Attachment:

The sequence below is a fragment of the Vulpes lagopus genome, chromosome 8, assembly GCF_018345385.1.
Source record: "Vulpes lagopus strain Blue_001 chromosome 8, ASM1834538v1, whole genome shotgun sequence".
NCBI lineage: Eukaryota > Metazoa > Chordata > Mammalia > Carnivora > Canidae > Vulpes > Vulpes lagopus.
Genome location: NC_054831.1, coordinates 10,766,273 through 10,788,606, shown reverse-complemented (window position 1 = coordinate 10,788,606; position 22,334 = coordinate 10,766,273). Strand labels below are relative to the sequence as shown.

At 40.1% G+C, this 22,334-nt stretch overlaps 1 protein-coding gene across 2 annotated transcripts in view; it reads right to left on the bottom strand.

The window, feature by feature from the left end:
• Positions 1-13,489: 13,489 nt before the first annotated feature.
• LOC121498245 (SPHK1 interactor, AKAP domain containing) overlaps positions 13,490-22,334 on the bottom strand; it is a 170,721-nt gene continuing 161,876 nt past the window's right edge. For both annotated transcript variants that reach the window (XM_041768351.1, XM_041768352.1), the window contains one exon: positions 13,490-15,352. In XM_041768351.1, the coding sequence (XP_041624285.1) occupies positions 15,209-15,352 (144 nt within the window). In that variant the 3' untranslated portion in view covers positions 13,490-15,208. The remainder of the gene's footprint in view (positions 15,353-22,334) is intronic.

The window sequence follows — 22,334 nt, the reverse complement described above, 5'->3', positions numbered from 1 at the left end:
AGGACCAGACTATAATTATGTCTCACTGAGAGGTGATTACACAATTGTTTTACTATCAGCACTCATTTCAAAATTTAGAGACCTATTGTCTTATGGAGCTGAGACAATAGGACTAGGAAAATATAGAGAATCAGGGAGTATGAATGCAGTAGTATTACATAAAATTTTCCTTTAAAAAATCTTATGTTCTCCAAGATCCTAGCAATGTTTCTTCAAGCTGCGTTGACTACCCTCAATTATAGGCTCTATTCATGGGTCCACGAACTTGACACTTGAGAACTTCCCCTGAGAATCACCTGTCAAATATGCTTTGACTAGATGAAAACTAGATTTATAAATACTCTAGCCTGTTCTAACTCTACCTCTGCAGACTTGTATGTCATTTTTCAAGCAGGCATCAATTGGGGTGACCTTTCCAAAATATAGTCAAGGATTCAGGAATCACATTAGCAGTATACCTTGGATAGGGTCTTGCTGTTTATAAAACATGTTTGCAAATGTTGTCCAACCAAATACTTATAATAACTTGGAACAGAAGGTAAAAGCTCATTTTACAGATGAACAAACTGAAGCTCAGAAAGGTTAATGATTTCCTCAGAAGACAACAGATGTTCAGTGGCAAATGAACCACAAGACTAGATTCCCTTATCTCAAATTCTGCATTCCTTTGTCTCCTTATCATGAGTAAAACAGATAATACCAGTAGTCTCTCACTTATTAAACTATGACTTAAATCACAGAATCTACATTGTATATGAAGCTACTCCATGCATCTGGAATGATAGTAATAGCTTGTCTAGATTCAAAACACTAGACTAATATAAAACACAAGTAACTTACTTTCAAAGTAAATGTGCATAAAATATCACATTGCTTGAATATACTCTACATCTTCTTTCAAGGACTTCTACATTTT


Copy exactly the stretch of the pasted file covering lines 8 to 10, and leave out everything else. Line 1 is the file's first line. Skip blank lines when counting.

• LOC121498245 (SPHK1 interactor, AKAP domain containing) overlaps positions 13,490-22,334 on the bottom strand; it is a 170,721-nt gene continuing 161,876 nt past the window's right edge. For both annotated transcript variants that reach the window (XM_041768351.1, XM_041768352.1), the window contains one exon: positions 13,490-15,352. In XM_041768351.1, the coding sequence (XP_041624285.1) occupies positions 15,209-15,352 (144 nt within the window). In that variant the 3' untranslated portion in view covers positions 13,490-15,208. The remainder of the gene's footprint in view (positions 15,353-22,334) is intronic.

The window sequence follows — 22,334 nt, the reverse complement described above, 5'->3', positions numbered from 1 at the left end:
AGGACCAGACTATAATTATGTCTCACTGAGAGGTGATTACACAATTGTTTTACTATCAGCACTCATTTCAAAATTTAGAGACCTATTGTCTTATGGAGCTGAGACAATAGGACTAGGAAAATATAGAGAATCAGGGAGTATGAATGCAGTAGTATTACATAAAATTTTCCTTTAAAAAATCTTATGTTCTCCAAGATCCTAGCAATGTTTCTTCAAGCTGCGTTGACTACCCTCAATTATAGGCTCTATTCATGGGTCCACGAACTTGACACTTGAGAACTTCCCCTGAGAATCACCTGTCAAATATGCTTTGACTAGATGAAAACTAGATTTATAAATACTCTAGCCTGTTCTAACTCTACCTCTGCAGACTTGTATGTCATTTTTCAAGCAGGCATCAATTGGGGTGACCTTTCCAAAATATAGTCAAGGATTCAGGAATCACATTAGCAGTATACCTTGGATAGGGTCTTGCTGTTTATAAAACATGTTTGCAAATGTTGTCCAACCAAATACTTATAATAACTTGGAACAGAAGGTAAAAGCTCATTTTACAGATGAACAAACTGAAGCTCAGAAAGGTTAATGATTTCCTCAGAAGACAACAGATGTTCAGTGGCAAATGAACCACAAGACTAGATTCCCTTATCTCAAATTCTGCATTCCTTTGTCTCCTTATCATGAGTAAAACAGATAATACCAGTAGTCTCTCACTTATTAAACTATGACTTAAATCACAGAATCTACATTGTATATGAAGCTACTCCATGCATCTGGAATGATAGTAATAGCTTGTCTAGATTCAAAACACTAGACTAATATAAAACACAAGTAACTTACTTTCAAAGTAAATGTGCATAAAATATCACATTGCTTGAATATACTCTACATCTTCTTTCAAGGACTTCTACATTTT